A Navy veteran has recounted the ‘suicide trip’ he was about to embark on near the coast of Burma before Victory in Japan (VJ) Day.
Harry Southern was speaking ahead of the 75th anniversary of VJ Day on Saturday 15 August, which brought an end to WWII.
The 95-year-old, who now lives at Royal Star & Garter in Solihull, was a Leading Seaman serving on a small 18-man motor launch (ML). They were preparing for a deadly mission off Burma when atomic bombs dropped by American forces on Hiroshima and Nagasaki forced the Japanese surrender.
Mr Southern said: “We were there to harass the Japanese and support the Army as necessary. They needed people moving and we moved them around. I remember one time in Burma the Second Lieutenant was shot by a sniper. We got him into a helicopter as soon as we could. He was alive when he left us, but I don’t know what happened to him. It was a little bit unusual for someone in the Navy to be shot with a rifle. I was aware it could have been me on the end of that sniper’s bullet.”
On VJ Day, Harry was in Trincomalee in Ceylon (modern-day Sri Lanka), where his ML was having a refit. It was the vessel he served on throughout his time in the Far East and had a crew of 18. Harry said:
“The reason for the refit was to have sound-amplifying equipment installed which would make the noise of an armada out at sea. The idea was we would cause a diversion to the Japanese, who would think there was an invasion coming down the west coast of Burma. And the diversion would obviously embarrass them because it was maybe three vessels playing gramophone records, just three 18-man crews involved. We were putting ourselves in a great deal of danger. You could regard it in some ways as a suicide trip. If they investigated, we were in trouble. But the bombs dropped and the refit was stopped.”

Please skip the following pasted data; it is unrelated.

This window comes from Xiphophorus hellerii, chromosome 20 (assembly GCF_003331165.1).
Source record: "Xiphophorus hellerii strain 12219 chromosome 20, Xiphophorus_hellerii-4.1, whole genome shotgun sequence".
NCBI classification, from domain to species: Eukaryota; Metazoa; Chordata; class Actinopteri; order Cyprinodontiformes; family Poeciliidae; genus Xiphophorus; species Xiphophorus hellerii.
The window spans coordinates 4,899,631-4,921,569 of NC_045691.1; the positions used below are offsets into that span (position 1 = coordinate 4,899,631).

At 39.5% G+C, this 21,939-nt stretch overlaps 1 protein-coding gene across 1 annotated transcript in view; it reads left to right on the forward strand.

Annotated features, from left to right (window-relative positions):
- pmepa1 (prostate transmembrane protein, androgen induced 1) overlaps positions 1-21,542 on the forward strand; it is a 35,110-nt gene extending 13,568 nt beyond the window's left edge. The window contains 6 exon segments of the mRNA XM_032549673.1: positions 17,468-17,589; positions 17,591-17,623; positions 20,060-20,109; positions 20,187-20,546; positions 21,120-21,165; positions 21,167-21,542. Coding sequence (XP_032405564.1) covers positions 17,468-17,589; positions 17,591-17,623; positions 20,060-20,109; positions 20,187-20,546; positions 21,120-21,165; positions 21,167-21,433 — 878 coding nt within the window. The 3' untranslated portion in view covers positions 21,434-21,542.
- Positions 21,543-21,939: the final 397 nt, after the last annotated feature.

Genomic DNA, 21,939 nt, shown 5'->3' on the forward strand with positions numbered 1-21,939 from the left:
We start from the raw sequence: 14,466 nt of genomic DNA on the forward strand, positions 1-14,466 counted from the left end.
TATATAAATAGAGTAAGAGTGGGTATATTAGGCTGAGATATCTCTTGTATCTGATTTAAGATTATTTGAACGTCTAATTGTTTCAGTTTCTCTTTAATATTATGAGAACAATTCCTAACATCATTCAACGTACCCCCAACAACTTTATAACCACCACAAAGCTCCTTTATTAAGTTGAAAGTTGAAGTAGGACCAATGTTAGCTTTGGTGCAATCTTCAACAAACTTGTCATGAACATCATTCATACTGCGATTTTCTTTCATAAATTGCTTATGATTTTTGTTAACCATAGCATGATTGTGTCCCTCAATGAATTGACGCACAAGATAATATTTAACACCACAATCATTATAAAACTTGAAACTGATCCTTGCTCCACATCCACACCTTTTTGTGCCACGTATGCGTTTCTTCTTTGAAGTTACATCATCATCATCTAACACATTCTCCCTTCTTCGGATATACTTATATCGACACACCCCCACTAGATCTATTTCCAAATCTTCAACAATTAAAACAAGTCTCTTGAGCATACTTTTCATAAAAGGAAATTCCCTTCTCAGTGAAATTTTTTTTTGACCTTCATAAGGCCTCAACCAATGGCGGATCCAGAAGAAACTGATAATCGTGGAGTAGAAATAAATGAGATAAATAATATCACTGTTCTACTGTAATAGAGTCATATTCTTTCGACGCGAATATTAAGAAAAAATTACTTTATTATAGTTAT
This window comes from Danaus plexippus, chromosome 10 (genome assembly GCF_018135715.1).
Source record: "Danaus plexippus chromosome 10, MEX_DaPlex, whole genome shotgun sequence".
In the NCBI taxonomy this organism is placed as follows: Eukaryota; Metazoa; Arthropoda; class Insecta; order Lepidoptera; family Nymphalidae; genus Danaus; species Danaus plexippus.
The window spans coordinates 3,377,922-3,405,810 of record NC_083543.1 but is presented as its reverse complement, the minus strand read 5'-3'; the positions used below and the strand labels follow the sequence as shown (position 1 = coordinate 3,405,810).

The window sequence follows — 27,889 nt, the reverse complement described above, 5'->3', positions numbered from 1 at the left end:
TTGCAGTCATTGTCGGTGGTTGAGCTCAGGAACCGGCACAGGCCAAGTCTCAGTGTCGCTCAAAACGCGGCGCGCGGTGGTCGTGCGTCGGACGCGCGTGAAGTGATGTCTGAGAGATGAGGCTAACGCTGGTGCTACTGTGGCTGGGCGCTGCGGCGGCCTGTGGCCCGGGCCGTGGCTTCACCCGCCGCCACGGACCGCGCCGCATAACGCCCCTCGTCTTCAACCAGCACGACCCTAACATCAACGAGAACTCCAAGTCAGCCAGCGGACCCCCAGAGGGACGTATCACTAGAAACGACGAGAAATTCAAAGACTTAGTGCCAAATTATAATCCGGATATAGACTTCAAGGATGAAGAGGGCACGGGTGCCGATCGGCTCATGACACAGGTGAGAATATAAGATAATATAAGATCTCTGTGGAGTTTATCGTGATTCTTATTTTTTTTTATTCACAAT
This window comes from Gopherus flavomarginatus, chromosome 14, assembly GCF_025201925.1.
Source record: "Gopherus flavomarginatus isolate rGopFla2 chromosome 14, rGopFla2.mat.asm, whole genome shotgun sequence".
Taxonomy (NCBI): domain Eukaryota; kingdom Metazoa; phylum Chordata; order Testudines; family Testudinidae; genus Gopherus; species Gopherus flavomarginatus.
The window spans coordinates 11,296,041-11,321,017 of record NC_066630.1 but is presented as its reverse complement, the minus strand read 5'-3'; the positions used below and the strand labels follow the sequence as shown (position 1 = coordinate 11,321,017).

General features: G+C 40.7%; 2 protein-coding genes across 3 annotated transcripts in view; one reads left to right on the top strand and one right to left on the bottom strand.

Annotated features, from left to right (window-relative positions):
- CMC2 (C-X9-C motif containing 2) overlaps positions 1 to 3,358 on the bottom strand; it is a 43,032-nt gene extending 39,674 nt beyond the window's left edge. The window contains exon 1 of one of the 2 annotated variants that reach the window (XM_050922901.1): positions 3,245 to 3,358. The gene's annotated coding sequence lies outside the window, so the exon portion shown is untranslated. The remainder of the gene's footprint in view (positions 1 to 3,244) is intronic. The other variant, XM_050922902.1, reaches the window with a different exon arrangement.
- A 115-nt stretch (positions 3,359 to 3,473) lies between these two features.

Any relief Harry may have felt was soon tempered by the devastation caused to Hiroshima and Nagasaki. He said: “I can’t say if I felt relieved [on VJ Day]. I was out there nearly another nine months before I was drafted home. And we didn’t know the extent of death and destruction it caused. That filtered through later.”
Harry celebrated his 70th wedding anniversary with wife Sue this week. Sue remembers the end of the war: “It was summer and I’d finished teacher training at the college. It was a summer of leisure as far as I was concerned. We thought ‘Thank goodness that’s over, thank goodness it’s finished’. All my relatives who had been in the services during the war had returned home safely, and Harry’s two brothers were home safely. So we were lucky that we didn’t actually lose anybody.”
Royal Star & Garter is a charity which provides loving compassionate care to veterans and their partners living with disability or dementia.